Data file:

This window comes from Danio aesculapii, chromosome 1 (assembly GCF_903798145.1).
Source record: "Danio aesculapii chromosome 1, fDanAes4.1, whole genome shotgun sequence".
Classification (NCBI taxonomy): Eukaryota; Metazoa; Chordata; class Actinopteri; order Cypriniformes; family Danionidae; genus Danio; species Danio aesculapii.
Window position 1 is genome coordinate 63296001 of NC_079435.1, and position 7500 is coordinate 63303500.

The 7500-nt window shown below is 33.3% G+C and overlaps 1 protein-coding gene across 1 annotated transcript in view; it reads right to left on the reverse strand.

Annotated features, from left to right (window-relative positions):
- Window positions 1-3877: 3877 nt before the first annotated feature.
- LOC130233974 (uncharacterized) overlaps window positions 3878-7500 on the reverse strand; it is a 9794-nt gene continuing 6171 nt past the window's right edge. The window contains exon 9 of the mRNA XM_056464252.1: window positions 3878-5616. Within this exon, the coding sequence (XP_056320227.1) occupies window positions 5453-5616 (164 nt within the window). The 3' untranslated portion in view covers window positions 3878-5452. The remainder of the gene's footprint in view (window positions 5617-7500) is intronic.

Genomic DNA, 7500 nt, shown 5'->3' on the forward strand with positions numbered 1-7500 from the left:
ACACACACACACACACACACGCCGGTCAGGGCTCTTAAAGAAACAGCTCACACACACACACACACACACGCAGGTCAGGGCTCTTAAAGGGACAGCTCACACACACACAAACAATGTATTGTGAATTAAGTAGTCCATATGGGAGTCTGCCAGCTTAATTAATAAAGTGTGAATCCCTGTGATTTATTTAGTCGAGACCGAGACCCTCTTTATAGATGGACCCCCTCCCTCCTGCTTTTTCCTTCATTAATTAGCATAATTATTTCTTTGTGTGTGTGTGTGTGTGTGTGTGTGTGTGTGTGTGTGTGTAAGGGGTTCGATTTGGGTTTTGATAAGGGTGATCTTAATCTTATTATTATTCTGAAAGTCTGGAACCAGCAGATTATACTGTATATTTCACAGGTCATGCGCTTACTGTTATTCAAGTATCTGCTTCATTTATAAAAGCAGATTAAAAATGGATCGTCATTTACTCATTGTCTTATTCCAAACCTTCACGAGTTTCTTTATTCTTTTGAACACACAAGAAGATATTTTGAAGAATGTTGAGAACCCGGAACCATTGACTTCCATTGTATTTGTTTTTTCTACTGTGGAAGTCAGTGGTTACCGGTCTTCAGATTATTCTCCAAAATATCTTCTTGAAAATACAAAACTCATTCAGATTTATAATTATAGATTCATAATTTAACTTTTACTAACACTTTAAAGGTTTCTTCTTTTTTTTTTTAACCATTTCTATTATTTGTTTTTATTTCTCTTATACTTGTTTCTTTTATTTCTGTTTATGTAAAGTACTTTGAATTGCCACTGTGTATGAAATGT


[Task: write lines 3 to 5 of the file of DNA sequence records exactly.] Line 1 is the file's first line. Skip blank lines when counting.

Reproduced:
Classification (NCBI taxonomy): Eukaryota; Metazoa; Chordata; class Actinopteri; order Cypriniformes; family Danionidae; genus Danio; species Danio aesculapii.
Window position 1 is genome coordinate 63296001 of NC_079435.1, and position 7500 is coordinate 63303500.

The 7500-nt window shown below is 33.3% G+C and overlaps 1 protein-coding gene across 1 annotated transcript in view; it reads right to left on the reverse strand.